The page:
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End-grain chamfer on Cherry Tabletop - Table Saw or Router Table ????????

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Forum topic by C_PLUS_Woodworker posted 10-21-2014 07:20 PM 2679 views 1 time favorited 19 replies Add to Favorites Watch
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C_PLUS_Woodworker

601 posts in 2372 days


10-21-2014 07:20 PM

I am ready to put an edge on a 19” x 50” table top.

Top is very close to 1” thick.

I have nice, straight, smooth ends on the table top, so it is ready for the “edging process”.

Would like to put a heavy chamfer on the BOTTOM of the table top…......probably go 75% of the thickness of the table with no chamfer on the top 25-30% of table top bottom.

Looking to “lighten” the look of the table.

I have enough good and sharp TS blades to cut nicely so getting a 45 degree chamfer would be easy…..... if I am careful with the depth of the cut

I also have a nice, new, high-end 4 blade 3/4”chamfer (with bearing) router bit I can use in my router table.

In fact, I bought that router bit for this cut, but have been worried about tear-out since day one.

I would certainly cut just a little off every pass if I used the router table…...... and would probably sneak up on the cut if I used the TS

I would really like a little guidance as to which way to go….....how to do it…. and why.

As always,...........thanks in advance

Bruce


19 replies so far

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Karson

35035 posts in 3865 days


#1 posted 10-21-2014 07:25 PM

If you can get a nice high fence on your table saw so you can slide the table top easily on edge across the blade, I’d go with it that way.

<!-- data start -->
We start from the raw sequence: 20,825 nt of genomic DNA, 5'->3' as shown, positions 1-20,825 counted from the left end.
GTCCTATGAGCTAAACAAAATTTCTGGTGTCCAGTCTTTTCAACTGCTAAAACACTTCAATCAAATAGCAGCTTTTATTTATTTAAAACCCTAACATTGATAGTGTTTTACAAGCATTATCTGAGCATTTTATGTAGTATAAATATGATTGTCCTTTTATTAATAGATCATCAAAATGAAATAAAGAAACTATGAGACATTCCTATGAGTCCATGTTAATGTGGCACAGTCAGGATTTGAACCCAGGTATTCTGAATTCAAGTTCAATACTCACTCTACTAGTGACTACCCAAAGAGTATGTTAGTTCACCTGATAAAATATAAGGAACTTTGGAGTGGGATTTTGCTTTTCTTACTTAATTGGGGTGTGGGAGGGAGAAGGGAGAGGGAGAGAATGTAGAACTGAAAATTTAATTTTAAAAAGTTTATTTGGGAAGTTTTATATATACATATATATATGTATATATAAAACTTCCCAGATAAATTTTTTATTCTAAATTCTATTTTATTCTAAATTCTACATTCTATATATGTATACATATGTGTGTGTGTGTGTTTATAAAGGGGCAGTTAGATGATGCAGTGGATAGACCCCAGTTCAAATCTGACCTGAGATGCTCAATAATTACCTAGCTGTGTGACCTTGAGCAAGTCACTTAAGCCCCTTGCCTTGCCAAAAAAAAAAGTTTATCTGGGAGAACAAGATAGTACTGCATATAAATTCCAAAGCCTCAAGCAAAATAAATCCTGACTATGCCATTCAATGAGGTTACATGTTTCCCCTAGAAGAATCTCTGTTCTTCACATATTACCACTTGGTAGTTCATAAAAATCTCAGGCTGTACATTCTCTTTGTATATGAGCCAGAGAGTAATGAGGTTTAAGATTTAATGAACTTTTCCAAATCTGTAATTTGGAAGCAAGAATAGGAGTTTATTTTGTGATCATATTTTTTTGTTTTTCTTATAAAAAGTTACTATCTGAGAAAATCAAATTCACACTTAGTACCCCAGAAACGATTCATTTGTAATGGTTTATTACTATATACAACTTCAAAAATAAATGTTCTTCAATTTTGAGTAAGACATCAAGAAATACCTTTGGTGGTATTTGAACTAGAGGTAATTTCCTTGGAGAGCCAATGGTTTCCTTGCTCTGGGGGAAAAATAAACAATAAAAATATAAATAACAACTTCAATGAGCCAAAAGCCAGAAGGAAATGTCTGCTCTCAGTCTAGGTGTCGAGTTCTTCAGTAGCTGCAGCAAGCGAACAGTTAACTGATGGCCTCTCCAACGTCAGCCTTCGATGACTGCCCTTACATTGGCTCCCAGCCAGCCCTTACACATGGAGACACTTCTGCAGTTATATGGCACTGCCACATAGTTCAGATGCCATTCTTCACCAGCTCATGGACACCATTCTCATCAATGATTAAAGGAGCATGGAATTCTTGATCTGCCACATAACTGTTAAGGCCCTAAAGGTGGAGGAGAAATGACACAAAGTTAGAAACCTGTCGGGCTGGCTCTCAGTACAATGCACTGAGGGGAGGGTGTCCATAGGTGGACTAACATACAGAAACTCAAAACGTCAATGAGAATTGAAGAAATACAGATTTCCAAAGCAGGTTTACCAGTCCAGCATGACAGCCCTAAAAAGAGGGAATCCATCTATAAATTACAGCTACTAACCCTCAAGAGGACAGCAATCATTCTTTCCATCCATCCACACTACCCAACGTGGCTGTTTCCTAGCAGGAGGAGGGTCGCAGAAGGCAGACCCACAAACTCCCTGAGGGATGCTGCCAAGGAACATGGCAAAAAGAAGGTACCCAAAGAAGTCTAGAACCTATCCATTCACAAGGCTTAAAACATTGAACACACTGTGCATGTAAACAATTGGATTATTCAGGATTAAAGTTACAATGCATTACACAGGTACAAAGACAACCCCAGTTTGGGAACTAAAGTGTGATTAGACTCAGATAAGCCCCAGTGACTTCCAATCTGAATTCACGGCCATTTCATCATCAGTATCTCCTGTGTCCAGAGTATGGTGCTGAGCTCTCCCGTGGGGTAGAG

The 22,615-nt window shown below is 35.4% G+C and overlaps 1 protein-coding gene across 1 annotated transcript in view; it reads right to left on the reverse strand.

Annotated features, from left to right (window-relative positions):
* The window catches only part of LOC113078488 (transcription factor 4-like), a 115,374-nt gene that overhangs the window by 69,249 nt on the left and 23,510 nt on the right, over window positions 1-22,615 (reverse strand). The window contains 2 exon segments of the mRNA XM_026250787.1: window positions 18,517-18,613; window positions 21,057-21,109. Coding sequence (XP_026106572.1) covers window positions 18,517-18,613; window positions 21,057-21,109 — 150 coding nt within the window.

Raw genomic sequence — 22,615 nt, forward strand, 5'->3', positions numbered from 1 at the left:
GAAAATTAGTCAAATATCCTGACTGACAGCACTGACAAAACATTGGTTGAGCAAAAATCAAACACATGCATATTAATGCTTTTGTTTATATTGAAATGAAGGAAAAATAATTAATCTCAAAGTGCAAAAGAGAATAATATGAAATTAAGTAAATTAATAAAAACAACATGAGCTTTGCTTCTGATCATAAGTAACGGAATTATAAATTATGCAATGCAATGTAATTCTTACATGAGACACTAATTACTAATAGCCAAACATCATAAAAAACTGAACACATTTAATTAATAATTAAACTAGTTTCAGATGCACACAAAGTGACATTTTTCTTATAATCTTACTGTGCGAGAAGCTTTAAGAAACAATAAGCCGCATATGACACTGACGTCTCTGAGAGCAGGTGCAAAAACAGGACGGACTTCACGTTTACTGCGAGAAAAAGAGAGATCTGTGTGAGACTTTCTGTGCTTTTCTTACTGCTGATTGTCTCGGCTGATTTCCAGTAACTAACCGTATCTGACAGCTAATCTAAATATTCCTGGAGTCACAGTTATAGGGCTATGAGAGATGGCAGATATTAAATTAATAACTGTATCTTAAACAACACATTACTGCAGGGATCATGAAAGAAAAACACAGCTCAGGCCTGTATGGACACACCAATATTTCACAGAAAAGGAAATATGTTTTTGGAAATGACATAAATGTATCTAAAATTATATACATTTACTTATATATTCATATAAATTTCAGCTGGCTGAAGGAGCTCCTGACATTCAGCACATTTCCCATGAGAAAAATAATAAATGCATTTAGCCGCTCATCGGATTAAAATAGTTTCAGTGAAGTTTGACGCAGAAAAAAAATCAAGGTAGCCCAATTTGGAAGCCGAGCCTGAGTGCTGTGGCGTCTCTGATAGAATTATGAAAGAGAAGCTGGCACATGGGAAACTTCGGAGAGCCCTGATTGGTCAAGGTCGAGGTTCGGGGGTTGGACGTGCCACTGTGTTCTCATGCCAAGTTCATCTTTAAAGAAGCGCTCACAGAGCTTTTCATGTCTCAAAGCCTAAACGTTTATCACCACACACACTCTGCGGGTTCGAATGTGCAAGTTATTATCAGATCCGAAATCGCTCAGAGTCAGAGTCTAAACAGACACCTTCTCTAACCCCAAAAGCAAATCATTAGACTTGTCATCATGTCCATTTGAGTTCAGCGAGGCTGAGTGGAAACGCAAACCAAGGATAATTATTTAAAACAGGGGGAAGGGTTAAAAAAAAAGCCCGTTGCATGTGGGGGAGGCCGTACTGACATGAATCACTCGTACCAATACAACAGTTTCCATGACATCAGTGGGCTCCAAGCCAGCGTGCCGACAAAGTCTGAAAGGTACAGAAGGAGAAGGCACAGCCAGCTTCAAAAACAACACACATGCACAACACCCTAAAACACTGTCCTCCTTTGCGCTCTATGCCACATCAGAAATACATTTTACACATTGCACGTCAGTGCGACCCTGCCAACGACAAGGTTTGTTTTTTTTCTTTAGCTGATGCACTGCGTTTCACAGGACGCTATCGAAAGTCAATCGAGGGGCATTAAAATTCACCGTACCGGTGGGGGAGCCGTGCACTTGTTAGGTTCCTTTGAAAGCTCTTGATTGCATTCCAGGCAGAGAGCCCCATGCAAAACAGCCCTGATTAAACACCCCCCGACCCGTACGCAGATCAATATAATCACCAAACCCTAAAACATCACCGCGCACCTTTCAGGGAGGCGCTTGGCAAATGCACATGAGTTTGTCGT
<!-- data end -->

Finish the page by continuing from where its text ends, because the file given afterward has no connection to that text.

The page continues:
My table saw fence has the ability to use a t-slot attachment to a piece of plywood or mdf. I’d attach something like that and then slide the toy along it on edge.

-- I've been blessed with a father who liked to tinker in wood, and a wife who lets me tinker in wood. Southern Delaware soon moving to Virginia karsonwm@gmail.com †

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C_PLUS_Woodworker

601 posts in 2372 days


#2 posted 10-21-2014 07:28 PM

Hey Karson, appreciate you always chiming in.

I was thinking I could just tilt the TS blade to 45 and run the board flat through the blade…......... NO????

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Karson

35035 posts in 3865 days


#3 posted 10-21-2014 07:48 PM

On my Shaker table, I had a 1” top and I cut it so that the top had a 1/2” visible and 1/2’ cut off. The cut was about 1 1/2 long. i think a 45 deg angle is too steep. You want the angle cut to be invisible to the eye when you are looking at the table.

Some magazine articles I just looked at recommend a 6 to 7 degree angle. Both of the articles recommend that just 1/2” be visible.

-- I've been blessed with a father who liked to tinker in wood, and a wife who lets me tinker in wood. Southern Delaware soon moving to Virginia karsonwm@gmail.com †

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C_PLUS_Woodworker

601 posts in 2372 days


#4 posted 10-21-2014 08:11 PM

Wow, wonderful response. Looked (again) at your projects. Jeez, you make nice stuff.

This is my first shot at a table top chamfer and I obviously knew/know nothing about what I am doing, hence this forum topic.

I usually read up on stuff, but I just assumed the chamfer was 45.

What you said and quoted makes perfect sense, so thanks for the time you spent helping me.

So, if I understand you correctly I should only put a 6-7 degree chamfer on the bottom of the table top and (since it is REAL close to 1” thick) to chamfer about half leaving a 1/2” um-chamfered visible edge. Is that correct?

And, is there reasons why I cannot adjust my blade to 7 degrees (from 90 degrees) and run the board flat through the saw? I am VERY confused about this. I read all the time about running wide boards on edge through the TS with a high fence and never understood why. Even the plans for the table says this:

Typically, I like to use a table
saw to cut a bevel on a workpiece.
But trying to bevel the
bottom side of the sofa table top
created a problem. It just wasn’t
safe to stand this large panel on
end and use the table saw.

So, can you help me with why I cannot just take 6-7 degrees off my vertical TS blade and run the board through the saw?